The Parkinson’s Disease Foundation (PDF) alerts the community that Medtronic deep brain stimulation (DBS) Therapy has been approved by the US Food and Drug Administration (FDA) for the treatment of Parkinson's disease (PD) in people with at least four years disease duration and with recent onset of motor complications, or motor complications of longer-standing duration that are not adequately controlled with medication. The therapy was developed in the 1990’s and approved in 2002 for treatment in people living with advanced Parkinson’s disease. This new approval was announced by the manufacturer on February 17.
DBS is a therapy that involves surgically implanting electrical stimulators into the brain. Since its initial approval, it has become a standard surgical therapy for Parkinson’s disease, but it is not a cure and is not for every person with the disease. DBS is most effective for individuals who experience disabling tremors, wearing-off spells, slowness of movement and medication-induced dyskinesias.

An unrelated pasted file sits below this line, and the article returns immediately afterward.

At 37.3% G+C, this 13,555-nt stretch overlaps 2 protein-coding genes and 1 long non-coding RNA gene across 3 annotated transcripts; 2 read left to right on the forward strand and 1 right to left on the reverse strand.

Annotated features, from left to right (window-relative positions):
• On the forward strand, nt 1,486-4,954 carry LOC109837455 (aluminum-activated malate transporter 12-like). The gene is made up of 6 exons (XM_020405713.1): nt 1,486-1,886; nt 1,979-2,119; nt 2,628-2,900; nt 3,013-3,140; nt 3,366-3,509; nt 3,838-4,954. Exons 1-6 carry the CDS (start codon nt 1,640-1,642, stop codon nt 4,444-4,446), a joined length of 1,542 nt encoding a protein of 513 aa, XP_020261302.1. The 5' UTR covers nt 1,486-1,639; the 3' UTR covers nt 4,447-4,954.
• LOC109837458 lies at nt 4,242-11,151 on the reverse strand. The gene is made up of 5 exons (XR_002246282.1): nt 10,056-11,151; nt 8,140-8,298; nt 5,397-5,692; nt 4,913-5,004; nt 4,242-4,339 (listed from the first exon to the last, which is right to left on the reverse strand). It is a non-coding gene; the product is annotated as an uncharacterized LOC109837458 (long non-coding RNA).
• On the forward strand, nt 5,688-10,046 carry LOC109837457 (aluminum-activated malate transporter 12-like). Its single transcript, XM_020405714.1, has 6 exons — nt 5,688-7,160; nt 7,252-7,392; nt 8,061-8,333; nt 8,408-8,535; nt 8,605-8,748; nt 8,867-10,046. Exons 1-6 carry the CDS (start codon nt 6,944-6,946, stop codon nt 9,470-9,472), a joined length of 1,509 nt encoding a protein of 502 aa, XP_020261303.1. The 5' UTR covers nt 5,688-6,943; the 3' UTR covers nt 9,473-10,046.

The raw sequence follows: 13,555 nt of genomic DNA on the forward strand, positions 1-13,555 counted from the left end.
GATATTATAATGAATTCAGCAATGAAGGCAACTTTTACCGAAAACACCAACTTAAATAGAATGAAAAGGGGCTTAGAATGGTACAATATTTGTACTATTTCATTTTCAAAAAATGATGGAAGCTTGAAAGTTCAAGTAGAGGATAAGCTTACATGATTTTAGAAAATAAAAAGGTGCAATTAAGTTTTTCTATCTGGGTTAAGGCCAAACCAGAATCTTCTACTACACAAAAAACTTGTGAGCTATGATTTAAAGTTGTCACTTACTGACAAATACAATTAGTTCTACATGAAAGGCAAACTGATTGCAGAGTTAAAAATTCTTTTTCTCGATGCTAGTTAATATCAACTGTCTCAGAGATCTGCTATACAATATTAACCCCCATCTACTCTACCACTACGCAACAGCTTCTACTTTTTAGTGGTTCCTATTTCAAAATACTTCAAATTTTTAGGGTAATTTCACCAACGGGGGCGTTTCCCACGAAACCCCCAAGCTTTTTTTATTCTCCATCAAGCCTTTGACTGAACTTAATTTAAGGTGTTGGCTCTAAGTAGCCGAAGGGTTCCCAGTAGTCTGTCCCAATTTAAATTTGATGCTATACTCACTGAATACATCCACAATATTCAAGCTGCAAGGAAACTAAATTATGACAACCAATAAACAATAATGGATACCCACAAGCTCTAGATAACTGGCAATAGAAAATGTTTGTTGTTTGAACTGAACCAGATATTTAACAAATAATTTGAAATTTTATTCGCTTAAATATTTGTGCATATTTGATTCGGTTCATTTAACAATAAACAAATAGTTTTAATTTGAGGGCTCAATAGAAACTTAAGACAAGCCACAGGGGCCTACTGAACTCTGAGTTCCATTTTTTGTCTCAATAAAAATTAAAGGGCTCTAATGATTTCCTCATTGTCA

Since its initial approval, additional studies have raised questions about possible benefits of the therapy for those in the earlier stages of Parkinson’s disease. The manufacturer states that this new FDA approval was based on data from the EARLYSTIM clinical study, published in the New England Journal of Medicine in 2013, which found that people with Parkinson’s disease who developed motor complications early in their disease course and were treated with Medtronic DBS Therapy and medication reported an improvement in their disease-related quality of life at two years, compared to people with PD treated with medication alone.